Yoann O’Donoghue1, John McCabe2, Aileen O’Shea3, Alan Moore2
1School of Medicine, Trinity College Dublin, Dublin, Ireland
2Department of Geriatric and Stroke Medicine, Royal College of Surgeons in Ireland and
Beaumont Hospital, Dublin 11, Ireland
3Department of Radiology, Beaumont Hospital, Dublin 11, Ireland
Background: Isolated splenial haemorrhage is rare. There are several reports of retrosplenial
or hippocampal lesions presenting with amnesia, however there are no previous
case reports of isolated splenial haemorrhage with this presentation. We report the first
know case of splenial haemorrhage presenting with amnesia.
Methods: We reviewed the clinical and radiological findings of a 66 year-old man who
presented with retrograde and anterograde amnesia of 6 hours duration. A literature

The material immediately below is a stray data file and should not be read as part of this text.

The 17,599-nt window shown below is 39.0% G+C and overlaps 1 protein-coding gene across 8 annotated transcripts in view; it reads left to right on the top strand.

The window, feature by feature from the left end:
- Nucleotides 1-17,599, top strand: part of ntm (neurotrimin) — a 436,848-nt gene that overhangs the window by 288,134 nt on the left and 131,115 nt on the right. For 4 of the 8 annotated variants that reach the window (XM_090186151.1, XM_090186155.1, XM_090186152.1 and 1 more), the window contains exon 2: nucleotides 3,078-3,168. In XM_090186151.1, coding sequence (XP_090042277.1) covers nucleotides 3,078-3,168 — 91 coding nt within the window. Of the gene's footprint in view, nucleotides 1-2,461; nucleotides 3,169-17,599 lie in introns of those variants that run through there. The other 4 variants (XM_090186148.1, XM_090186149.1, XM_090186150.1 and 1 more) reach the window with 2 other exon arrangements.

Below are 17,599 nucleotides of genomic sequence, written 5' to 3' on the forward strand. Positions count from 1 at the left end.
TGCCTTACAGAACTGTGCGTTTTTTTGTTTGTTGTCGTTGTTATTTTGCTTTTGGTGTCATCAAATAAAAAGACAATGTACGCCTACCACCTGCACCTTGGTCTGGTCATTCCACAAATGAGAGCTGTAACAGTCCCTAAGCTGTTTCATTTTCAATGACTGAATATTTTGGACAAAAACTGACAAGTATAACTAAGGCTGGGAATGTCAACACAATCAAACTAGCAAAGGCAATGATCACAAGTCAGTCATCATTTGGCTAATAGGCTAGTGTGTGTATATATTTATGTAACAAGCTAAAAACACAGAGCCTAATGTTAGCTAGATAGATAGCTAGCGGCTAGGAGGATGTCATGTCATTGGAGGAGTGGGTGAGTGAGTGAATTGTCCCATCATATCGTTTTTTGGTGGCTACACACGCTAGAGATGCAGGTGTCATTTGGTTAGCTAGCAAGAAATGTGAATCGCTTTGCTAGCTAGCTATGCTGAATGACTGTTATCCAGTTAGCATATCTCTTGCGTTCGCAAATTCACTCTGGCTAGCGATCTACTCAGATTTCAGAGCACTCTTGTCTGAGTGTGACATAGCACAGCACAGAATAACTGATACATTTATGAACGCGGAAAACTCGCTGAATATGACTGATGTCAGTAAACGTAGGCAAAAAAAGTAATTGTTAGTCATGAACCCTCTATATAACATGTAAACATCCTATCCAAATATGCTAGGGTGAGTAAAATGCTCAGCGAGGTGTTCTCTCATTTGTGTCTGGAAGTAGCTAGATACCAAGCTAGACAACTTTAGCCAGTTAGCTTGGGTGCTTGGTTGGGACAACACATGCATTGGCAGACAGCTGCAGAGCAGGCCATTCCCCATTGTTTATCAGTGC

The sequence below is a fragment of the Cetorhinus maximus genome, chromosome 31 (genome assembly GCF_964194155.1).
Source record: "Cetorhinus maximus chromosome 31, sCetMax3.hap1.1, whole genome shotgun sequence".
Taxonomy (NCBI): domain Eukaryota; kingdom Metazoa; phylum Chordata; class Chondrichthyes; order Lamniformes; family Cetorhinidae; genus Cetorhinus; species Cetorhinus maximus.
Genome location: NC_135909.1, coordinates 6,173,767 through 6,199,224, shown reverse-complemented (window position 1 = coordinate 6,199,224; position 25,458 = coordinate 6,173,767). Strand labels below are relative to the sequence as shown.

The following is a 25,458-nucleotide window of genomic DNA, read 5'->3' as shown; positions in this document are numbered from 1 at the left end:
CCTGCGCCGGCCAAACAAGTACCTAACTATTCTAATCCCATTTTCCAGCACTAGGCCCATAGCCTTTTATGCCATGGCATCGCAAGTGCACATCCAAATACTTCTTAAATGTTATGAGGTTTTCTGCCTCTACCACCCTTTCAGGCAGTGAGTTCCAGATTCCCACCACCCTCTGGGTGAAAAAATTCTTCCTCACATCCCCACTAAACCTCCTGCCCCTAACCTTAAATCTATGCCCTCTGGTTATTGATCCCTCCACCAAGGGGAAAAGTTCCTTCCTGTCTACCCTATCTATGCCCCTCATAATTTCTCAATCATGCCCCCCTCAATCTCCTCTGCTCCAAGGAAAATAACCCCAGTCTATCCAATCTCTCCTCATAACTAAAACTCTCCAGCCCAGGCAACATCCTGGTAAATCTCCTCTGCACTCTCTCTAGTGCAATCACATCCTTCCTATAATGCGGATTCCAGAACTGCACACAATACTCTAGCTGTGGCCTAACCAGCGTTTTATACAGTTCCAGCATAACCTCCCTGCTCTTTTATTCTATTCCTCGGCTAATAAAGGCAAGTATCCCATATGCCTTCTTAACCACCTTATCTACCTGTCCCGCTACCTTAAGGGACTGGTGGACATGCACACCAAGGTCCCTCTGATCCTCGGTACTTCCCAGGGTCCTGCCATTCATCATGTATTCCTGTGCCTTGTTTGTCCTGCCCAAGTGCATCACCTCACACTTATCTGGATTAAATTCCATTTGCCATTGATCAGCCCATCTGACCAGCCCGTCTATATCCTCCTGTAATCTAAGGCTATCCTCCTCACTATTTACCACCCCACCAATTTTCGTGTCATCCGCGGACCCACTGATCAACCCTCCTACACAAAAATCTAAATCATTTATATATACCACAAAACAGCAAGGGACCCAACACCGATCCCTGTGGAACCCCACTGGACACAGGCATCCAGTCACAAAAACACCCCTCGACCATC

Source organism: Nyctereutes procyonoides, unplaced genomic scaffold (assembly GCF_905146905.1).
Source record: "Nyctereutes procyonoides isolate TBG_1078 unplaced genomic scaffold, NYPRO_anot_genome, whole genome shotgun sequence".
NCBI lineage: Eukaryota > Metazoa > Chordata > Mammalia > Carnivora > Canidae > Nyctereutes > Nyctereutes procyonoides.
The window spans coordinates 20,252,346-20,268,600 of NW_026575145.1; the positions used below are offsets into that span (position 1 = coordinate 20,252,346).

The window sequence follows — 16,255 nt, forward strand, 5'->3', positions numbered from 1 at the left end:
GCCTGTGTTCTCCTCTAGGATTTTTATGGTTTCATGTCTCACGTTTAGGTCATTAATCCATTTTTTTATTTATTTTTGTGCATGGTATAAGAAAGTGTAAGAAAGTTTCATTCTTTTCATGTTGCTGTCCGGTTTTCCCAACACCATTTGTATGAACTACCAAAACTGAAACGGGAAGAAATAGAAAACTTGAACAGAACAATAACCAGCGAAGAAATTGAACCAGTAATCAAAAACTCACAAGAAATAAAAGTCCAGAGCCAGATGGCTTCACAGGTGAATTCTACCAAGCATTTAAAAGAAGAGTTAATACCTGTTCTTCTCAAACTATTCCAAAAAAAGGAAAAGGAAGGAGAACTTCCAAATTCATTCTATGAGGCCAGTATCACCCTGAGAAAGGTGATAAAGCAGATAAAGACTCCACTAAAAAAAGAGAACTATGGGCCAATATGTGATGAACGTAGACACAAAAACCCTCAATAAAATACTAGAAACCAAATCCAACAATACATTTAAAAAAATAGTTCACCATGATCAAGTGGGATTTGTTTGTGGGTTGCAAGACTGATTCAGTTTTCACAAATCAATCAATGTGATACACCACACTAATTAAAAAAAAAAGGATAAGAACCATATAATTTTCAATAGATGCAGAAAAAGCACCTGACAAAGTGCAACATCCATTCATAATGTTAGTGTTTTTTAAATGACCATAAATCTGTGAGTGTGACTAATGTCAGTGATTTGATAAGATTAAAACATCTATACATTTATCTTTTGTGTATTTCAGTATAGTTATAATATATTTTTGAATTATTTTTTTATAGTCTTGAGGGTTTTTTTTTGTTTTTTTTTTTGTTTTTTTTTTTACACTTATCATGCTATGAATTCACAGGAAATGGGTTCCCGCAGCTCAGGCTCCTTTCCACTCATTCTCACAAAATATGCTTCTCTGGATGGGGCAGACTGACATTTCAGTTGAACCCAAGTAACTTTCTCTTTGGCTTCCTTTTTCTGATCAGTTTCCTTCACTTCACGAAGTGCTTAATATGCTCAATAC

review was carried out of previous reports of splenial lesions, in particular splenial haemorrhage,
and their presentations.
Results: The patient was admitted with a working diagnosis of transient global amnesia
(TGA). His past medical history was unremarkable. Neurological examination and initial
CT brain were normal. MOCA revealed isolated impairments in visuospatial function.
MRI brain revealed a small focus of haemorrhage in the left splenium. Our
literature review demonstrated one case report of an isolated splenial lesion presenting
with acute amnesia secondary to ingestion of herbicide, but none secondary to
Conclusion: The diagnosis of acute amnestic syndromes remains challenging. Isolated
splenial lesions as a cause of acute amnesia are very rare. This case highlights the importance
of performing appropriate neurological investigations in patients presenting with
acute amnesia as TGA remains a diagnosis of exclusion.